- Goodwill. When a company goes to market, goodwill is an attempt to quantify the value of nonphysical and intangible assets. Common goodwill items include customer return rates, brand identity, low staff turnover and high productivity.
- Guerrilla marketing. This is a way of gaining publicity for a business or a product or service sold through unconventional advertising practices.
A hacker is a person who gains unauthorized access to business IT networks to either steal or corrupt valuable business data or use their computing resources. Hackers do this by using known exploits or bugs in the apps and software businesses use. Other times, they can get into the system because passwords chosen to secure company networks are easily guessable. They also use deceptive practices, like phishing, to achieve their goals. After they’ve gotten in, a hacker may use ransomware, threatening to wipe all data from a system if the company doesn’t pay them a ransom, or install hidden software that mines for cryptocurrencies or logs users’ keystrokes. [Learn the types of cyber risks businesses should be aware of.]
H is also for:
- Hard loan. This is short-term debt finance secured on property. It’s often used to raise cash in difficult trading periods and by developers who need extra funding to complete a project.
- High-pressure selling. This is a sales method in which a representative uses pressure and controlling tactics to persuade a customer to buy. It’s typically considered unethical.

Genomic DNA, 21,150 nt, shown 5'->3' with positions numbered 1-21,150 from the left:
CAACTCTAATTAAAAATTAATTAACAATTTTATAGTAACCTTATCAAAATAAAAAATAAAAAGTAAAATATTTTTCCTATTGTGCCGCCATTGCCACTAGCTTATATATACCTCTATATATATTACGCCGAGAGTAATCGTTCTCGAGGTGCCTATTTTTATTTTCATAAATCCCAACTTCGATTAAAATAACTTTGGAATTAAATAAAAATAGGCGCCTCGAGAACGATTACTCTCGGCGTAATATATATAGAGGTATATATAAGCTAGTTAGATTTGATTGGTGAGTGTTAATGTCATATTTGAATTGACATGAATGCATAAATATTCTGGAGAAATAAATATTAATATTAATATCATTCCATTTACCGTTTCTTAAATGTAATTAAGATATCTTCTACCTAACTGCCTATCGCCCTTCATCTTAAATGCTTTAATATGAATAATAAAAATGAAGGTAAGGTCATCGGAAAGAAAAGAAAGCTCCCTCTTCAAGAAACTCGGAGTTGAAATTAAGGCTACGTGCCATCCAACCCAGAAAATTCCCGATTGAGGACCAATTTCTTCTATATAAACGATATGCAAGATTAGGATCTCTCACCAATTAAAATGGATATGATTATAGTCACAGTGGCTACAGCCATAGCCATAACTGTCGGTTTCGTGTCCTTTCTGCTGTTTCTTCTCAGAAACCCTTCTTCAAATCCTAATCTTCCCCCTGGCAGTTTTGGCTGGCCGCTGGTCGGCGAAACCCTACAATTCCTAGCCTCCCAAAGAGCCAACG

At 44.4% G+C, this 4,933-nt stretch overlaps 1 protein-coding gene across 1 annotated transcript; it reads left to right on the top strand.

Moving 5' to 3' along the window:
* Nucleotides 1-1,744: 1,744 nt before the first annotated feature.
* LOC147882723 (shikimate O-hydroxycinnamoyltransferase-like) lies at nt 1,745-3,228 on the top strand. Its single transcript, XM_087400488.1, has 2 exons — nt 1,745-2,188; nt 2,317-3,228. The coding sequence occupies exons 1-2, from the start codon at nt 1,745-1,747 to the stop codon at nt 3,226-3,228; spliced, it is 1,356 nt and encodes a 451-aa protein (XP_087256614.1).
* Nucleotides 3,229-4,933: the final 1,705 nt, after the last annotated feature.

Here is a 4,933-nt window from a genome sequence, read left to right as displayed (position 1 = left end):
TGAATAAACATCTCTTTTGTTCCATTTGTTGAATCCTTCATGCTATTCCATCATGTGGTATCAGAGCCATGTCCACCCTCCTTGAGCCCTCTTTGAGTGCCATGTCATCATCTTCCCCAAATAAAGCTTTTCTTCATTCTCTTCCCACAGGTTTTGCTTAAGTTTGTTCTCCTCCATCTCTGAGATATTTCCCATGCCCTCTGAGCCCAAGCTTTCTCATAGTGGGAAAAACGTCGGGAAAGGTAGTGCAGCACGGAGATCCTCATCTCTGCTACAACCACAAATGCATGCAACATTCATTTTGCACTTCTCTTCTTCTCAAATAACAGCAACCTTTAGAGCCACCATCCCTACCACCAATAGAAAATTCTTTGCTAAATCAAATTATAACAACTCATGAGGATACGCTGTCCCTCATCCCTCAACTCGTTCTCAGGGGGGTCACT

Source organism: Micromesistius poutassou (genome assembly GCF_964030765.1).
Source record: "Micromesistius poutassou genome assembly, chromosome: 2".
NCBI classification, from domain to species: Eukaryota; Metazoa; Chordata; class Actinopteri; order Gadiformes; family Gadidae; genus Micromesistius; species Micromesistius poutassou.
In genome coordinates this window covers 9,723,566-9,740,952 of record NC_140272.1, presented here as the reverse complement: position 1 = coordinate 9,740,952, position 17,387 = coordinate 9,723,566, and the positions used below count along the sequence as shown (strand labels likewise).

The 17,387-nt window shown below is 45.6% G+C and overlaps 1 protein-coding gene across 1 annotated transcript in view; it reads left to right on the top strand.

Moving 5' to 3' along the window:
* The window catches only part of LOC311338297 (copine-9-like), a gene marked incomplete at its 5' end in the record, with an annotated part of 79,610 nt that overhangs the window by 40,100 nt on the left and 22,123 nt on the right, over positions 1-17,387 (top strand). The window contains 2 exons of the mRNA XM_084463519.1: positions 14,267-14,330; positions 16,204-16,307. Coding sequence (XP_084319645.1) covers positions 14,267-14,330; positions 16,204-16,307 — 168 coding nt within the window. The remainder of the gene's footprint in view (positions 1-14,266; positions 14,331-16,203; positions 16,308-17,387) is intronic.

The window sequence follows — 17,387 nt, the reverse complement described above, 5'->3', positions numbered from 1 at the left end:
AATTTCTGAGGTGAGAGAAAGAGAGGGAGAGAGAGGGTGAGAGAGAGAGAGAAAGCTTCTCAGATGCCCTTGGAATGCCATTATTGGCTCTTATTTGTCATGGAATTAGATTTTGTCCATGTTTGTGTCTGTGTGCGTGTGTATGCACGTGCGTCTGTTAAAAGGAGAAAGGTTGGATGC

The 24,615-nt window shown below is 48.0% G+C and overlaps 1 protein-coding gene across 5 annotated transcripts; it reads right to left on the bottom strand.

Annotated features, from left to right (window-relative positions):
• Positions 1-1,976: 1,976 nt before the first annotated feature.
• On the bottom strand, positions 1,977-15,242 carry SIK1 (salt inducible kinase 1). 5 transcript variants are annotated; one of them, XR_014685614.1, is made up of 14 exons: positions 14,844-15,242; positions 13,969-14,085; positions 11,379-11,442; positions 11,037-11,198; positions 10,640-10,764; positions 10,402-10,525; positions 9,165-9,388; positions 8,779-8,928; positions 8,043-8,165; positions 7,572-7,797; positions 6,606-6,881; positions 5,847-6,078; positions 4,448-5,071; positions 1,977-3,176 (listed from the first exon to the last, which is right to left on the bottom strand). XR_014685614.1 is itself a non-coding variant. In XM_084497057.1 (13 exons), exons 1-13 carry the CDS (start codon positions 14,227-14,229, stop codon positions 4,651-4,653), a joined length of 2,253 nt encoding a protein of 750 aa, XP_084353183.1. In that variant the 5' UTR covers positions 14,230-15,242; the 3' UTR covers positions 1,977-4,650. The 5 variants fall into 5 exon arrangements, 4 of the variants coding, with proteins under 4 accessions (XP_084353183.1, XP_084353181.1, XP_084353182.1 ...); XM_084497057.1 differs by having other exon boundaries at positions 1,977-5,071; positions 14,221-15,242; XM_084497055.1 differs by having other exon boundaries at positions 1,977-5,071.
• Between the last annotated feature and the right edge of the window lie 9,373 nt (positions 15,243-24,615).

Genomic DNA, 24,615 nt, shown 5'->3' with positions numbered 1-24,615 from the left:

- Human resources (HR). HR refers to the people-management aspects of a business. HR departments are responsible for hiring employees (and occasionally external workers), running payroll, handling disciplinary issues, ensuring legal compliance and maintaining employee records.
A company’s inventory includes products it can sell now, stock of the raw materials it uses to make those products, and products in the process of being made (work in progress). Most businesses focus on stocking inventory items that sell quickly. This releases the cash needed to pay for other inventory items they can then sell. With items that don’t sell quickly, companies often drop the price to encourage consumers to make a purchase. This brings cash into the business and frees up storage space. Many companies use inventory software to monitor stock levels and place orders when an item is running low.